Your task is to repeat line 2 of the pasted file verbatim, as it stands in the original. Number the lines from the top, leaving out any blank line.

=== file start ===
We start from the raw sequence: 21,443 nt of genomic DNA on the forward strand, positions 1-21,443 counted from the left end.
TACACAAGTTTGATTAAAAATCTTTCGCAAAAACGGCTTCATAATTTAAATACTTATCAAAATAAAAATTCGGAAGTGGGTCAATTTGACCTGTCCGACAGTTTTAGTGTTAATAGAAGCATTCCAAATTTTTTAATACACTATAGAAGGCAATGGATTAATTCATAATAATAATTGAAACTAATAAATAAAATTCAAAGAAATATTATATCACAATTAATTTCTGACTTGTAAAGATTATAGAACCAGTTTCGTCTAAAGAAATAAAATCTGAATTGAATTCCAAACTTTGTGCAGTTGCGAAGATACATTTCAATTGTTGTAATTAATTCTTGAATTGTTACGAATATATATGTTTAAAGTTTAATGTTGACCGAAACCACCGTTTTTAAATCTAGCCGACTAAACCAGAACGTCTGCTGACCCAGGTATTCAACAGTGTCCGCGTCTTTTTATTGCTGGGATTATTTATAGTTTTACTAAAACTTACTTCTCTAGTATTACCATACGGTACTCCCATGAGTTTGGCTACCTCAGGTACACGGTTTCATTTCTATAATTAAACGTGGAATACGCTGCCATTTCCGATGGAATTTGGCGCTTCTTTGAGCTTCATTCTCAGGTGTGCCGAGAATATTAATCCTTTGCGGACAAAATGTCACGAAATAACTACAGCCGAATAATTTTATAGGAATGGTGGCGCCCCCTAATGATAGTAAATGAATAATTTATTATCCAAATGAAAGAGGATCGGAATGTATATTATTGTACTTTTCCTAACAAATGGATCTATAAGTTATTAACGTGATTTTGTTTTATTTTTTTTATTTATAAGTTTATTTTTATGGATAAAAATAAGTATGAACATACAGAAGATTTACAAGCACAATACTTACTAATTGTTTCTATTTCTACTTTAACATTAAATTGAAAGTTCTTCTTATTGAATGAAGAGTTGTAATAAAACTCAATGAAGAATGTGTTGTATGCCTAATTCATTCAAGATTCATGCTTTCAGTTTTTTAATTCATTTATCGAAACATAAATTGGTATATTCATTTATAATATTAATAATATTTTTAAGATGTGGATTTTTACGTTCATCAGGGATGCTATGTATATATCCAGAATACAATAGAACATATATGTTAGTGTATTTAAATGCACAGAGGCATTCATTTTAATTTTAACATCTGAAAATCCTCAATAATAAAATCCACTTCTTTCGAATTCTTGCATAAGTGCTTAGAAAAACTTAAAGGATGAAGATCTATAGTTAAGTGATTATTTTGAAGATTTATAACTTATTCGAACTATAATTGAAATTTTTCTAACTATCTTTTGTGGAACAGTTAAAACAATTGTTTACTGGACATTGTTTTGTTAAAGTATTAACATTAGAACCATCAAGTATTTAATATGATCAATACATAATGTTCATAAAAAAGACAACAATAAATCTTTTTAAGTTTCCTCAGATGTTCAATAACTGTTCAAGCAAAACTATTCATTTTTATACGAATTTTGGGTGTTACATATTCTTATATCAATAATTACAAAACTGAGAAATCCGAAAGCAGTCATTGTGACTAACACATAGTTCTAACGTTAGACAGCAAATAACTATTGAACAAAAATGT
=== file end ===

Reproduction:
TACACAAGTTTGATTAAAAATCTTTCGCAAAAACGGCTTCATAATTTAAATACTTATCAAAATAAAAATTCGGAAGTGGGTCAATTTGACCTGTCCGACAGTTTTAGTGTTAATAGAAGCATTCCAAATTTTTTAATACACTATAGAAGGCAATGGATTAATTCATAATAATAATTGAAACTAATAAATAAAATTCAAAGAAATATTATATCACAATTAATTTCTGACTTGTAAAGATTATAGAACCAGTTTCGTCTAAAGAAATAAAATCTGAATTGAATTCCAAACTTTGTGCAGTTGCGAAGATACATTTCAATTGTTGTAATTAATTCTTGAATTGTTACGAATATATATGTTTAAAGTTTAATGTTGACCGAAACCACCGTTTTTAAATCTAGCCGACTAAACCAGAACGTCTGCTGACCCAGGTATTCAACAGTGTCCGCGTCTTTTTATTGCTGGGATTATTTATAGTTTTACTAAAACTTACTTCTCTAGTATTACCATACGGTACTCCCATGAGTTTGGCTACCTCAGGTACACGGTTTCATTTCTATAATTAAACGTGGAATACGCTGCCATTTCCGATGGAATTTGGCGCTTCTTTGAGCTTCATTCTCAGGTGTGCCGAGAATATTAATCCTTTGCGGACAAAATGTCACGAAATAACTACAGCCGAATAATTTTATAGGAATGGTGGCGCCCCCTAATGATAGTAAATGAATAATTTATTATCCAAATGAAAGAGGATCGGAATGTATATTATTGTACTTTTCCTAACAAATGGATCTATAAGTTATTAACGTGATTTTGTTTTATTTTTTTTATTTATAAGTTTATTTTTATGGATAAAAATAAGTATGAACATACAGAAGATTTACAAGCACAATACTTACTAATTGTTTCTATTTCTACTTTAACATTAAATTGAAAGTTCTTCTTATTGAATGAAGAGTTGTAATAAAACTCAATGAAGAATGTGTTGTATGCCTAATTCATTCAAGATTCATGCTTTCAGTTTTTTAATTCATTTATCGAAACATAAATTGGTATATTCATTTATAATATTAATAATATTTTTAAGATGTGGATTTTTACGTTCATCAGGGATGCTATGTATATATCCAGAATACAATAGAACATATATGTTAGTGTATTTAAATGCACAGAGGCATTCATTTTAATTTTAACATCTGAAAATCCTCAATAATAAAATCCACTTCTTTCGAATTCTTGCATAAGTGCTTAGAAAAACTTAAAGGATGAAGATCTATAGTTAAGTGATTATTTTGAAGATTTATAACTTATTCGAACTATAATTGAAATTTTTCTAACTATCTTTTGTGGAACAGTTAAAACAATTGTTTACTGGACATTGTTTTGTTAAAGTATTAACATTAGAACCATCAAGTATTTAATATGATCAATACATAATGTTCATAAAAAAGACAACAATAAATCTTTTTAAGTTTCCTCAGATGTTCAATAACTGTTCAAGCAAAACTATTCATTTTTATACGAATTTTGGGTGTTACATATTCTTATATCAATAATTACAAAACTGAGAAATCCGAAAGCAGTCATTGTGACTAACACATAGTTCTAACGTTAGACAGCAAATAACTATTGAACAAAAATGT